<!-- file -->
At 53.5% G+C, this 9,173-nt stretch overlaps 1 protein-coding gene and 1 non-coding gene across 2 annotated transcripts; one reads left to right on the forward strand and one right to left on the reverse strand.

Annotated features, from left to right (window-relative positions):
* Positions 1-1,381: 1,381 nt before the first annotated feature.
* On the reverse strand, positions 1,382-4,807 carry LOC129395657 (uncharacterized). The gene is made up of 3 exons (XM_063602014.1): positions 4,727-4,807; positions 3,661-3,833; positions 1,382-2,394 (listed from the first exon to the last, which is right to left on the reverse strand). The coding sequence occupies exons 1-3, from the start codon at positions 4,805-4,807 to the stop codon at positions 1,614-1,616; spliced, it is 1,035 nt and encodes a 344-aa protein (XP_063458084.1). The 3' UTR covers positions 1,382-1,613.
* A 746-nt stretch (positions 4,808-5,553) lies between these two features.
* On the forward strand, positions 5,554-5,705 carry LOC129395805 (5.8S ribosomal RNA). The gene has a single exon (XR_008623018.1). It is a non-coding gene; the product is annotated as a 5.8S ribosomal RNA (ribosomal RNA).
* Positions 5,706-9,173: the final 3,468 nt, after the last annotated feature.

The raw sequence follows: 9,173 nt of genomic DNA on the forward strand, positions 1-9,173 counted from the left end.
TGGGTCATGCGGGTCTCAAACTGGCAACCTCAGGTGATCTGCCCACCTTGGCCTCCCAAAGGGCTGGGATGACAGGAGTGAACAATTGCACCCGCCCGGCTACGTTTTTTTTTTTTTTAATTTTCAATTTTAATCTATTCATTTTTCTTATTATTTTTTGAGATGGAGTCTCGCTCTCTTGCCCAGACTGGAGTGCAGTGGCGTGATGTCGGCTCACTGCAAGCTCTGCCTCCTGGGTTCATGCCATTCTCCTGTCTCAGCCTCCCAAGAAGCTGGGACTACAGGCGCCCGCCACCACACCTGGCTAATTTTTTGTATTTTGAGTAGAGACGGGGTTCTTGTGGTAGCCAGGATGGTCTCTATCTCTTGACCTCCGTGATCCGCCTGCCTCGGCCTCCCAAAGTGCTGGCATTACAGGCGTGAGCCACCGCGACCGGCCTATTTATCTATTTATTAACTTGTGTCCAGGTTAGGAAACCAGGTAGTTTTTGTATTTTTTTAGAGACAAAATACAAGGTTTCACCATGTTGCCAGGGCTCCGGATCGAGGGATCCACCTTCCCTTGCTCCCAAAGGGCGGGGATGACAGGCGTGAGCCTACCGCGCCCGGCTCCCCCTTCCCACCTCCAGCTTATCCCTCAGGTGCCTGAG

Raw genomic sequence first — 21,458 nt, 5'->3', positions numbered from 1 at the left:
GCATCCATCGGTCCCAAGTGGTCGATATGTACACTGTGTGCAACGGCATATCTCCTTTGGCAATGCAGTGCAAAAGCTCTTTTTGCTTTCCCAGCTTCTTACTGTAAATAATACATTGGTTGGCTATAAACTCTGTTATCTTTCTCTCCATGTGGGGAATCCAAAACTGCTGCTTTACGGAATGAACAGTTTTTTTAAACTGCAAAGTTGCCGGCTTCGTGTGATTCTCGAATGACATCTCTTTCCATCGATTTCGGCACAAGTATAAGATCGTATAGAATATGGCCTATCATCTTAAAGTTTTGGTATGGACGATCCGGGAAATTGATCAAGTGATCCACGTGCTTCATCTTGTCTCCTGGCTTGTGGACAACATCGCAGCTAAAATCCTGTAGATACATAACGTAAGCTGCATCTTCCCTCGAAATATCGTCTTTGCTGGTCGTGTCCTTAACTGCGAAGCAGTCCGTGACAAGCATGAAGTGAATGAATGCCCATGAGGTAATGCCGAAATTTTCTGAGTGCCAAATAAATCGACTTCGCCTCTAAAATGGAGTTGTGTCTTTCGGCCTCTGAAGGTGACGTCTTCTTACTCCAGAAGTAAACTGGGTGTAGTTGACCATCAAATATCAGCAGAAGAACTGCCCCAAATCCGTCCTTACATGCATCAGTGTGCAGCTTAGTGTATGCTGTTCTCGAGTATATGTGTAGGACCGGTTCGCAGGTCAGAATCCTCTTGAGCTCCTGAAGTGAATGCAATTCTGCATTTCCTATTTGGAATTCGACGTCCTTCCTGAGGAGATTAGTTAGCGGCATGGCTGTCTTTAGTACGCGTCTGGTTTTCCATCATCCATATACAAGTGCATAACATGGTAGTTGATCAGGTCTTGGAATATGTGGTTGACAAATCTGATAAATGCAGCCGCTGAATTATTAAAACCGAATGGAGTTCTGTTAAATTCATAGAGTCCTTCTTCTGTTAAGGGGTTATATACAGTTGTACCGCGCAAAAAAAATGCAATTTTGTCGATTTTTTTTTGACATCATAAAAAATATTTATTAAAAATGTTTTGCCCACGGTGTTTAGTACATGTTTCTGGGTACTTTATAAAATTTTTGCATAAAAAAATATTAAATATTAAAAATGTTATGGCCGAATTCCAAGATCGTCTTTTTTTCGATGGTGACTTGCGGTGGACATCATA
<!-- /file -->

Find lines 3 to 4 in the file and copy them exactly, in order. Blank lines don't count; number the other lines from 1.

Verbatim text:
* Positions 1-1,381: 1,381 nt before the first annotated feature.
* On the reverse strand, positions 1,382-4,807 carry LOC129395657 (uncharacterized). The gene is made up of 3 exons (XM_063602014.1): positions 4,727-4,807; positions 3,661-3,833; positions 1,382-2,394 (listed from the first exon to the last, which is right to left on the reverse strand). The coding sequence occupies exons 1-3, from the start codon at positions 4,805-4,807 to the stop codon at positions 1,614-1,616; spliced, it is 1,035 nt and encodes a 344-aa protein (XP_063458084.1). The 3' UTR covers positions 1,382-1,613.